ELECTRONIC WASTE RECYCLING
It is the policy of the Virginia Recycling Association (VRA) to support an update to the Commonwealth’s existing Computer Recovery and Recycling Act and its success in reducing the improper disposal of computer and electronic equipment (§§ 10.1-1425.27 et al, HB 344, 2008).
Reason for Policy
The purpose of the Electronics Recycling Policy is to promote the study and/or update of the existing Computer Recovery and Recycling Act (§§ 10.1-1425.27 et al, HB 344, 2008) in order to improve the effectiveness of the Act and to increase recovery of ensure the optimal value and utilization of the material as a marketable commodity and as feedstock for the manufacture of new electronics.
Who is/will be affected
Members, Public, Government, Suppliers, Manufacturers, Distributors, Retailers, Recycling and Solid Waste Industries
Electronic waste contains toxic materials that are harmful to humans and to our environment including lead, mercury, cadmium, brominated flame retardants, plastics, and beryllium. According the EPA, during calendar year 2015, less than 40% of all electronics were recycledi.
The Virginia Computer Recovery and Recycling Actii was originally drafted by Dell Computer and only applies to manufactures of laptops, desktops and monitors to establish take-back programs. According to the Electronics TakeBack Coalitioniii, which promotes green design and responsible recycling in the electronics industry, Virginia is one of the lowest recovery rates of the 25 states that have electronics recycling laws. While the Computer Recovery and Recycling Act creates a system for Virginia residents to recycle electronics, the current law does not cover televisions, printers and other consumer electronics (e.g. mobile phones, tablets, copiers, fax machines, DVD players, etc.). In addition, the current law does not specify any level of performance and does not include a convenience standard. As a result, actual participation is limited and offers little relief to Virginia jurisdictions that often pay for and operate electronics recycling programs in their communities.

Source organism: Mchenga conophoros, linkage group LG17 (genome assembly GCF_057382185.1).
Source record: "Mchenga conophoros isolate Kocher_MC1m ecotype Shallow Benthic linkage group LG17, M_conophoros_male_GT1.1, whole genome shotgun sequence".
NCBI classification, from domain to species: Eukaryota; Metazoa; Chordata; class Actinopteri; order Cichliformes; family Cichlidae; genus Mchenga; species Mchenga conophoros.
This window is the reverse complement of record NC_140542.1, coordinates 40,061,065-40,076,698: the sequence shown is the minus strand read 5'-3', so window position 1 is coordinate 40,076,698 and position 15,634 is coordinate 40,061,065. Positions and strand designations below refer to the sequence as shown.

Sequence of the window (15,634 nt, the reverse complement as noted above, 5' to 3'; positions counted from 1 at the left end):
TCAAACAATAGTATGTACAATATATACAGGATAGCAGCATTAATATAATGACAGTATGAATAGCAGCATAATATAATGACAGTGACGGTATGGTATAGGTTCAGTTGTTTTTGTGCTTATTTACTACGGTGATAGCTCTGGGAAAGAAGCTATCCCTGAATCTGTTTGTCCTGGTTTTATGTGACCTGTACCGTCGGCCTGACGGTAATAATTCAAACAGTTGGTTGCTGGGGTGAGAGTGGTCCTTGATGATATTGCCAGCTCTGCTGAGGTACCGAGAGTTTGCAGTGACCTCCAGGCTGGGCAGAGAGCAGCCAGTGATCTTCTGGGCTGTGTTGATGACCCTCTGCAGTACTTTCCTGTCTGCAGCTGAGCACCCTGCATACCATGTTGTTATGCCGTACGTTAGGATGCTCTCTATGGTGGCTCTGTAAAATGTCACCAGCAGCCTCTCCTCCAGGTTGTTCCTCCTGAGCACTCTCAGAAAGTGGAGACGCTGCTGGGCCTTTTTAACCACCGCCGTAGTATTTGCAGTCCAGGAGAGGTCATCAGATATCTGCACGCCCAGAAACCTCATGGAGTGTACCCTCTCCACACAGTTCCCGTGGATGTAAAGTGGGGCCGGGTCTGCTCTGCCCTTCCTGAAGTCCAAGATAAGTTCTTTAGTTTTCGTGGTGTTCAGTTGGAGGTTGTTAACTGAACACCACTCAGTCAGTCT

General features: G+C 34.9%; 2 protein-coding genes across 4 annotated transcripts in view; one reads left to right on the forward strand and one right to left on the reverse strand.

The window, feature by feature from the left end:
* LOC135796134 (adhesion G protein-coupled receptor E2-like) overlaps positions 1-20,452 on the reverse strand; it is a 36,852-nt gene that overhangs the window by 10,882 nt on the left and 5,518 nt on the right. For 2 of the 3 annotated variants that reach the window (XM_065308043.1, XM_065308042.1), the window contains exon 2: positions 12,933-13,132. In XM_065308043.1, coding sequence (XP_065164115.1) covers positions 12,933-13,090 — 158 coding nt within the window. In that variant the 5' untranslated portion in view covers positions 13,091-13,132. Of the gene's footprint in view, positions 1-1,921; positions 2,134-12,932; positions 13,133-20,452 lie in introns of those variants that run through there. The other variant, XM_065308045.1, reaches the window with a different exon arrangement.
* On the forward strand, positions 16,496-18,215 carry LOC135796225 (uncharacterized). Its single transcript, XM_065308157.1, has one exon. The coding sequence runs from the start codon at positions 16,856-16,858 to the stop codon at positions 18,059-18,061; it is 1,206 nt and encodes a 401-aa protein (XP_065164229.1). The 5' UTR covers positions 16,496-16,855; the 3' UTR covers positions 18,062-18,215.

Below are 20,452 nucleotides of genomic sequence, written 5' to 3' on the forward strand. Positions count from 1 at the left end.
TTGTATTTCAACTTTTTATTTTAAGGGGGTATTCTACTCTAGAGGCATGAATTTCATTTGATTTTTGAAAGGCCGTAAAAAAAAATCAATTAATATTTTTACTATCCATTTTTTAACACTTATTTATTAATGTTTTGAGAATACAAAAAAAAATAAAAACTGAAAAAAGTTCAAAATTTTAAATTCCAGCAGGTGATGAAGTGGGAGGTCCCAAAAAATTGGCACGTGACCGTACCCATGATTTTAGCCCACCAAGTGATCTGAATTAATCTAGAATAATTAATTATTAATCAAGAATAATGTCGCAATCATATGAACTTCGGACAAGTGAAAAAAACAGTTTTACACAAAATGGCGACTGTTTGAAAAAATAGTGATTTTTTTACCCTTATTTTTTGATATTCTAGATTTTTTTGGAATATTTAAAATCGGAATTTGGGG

The Electronics TakeBack Coalition studied the 25 states that have electronics laws and developed a list of 10 lessons learned about state e-waste laws which could be used to modify Virginia’s existing law. The coalition also had developed model e-waste legislation which could be used to replace Virginia’s existing law.
Commodity: A commodity is a basic good used in commerce that is interchangeable with other commodities of the same type. Commodities are most often used as inputs in the production of other goods or services. The quality of a given commodity may differ slightly, but it is essentially uniform across producers.
Electronic Waste: Refers to covered electronic equipment that has been discarded or is no longer wanted by its owner, or for any other reason enters the waste collection, recovery, treatment, processing, or recycling system.
Feedstock: Refers to the use of recyclable materials as a source for the development of new materials. This would include chemical and industrial processing that breaks down the recyclable material through liquefaction, smelting, crushing, and shredding.
i “Advancing Sustainable Materials Management: Facts and Figures Report.” EPA, Environmental Protection Agency, 12 June 2019, www.epa.gov/facts-and-figures-about-materials-waste-and-recycling/advancing-sustainable-materials-management.
ii “Virginia.” Computer Recovery And Recycling Act – Virginia Decoded, Virginia Decoded, vacode.org/2016/10.1/II/14/3.6/.
iii “Electronics TakeBack Coalition.” Electronics Take Back Coalition, www.electronicstakeback.com/.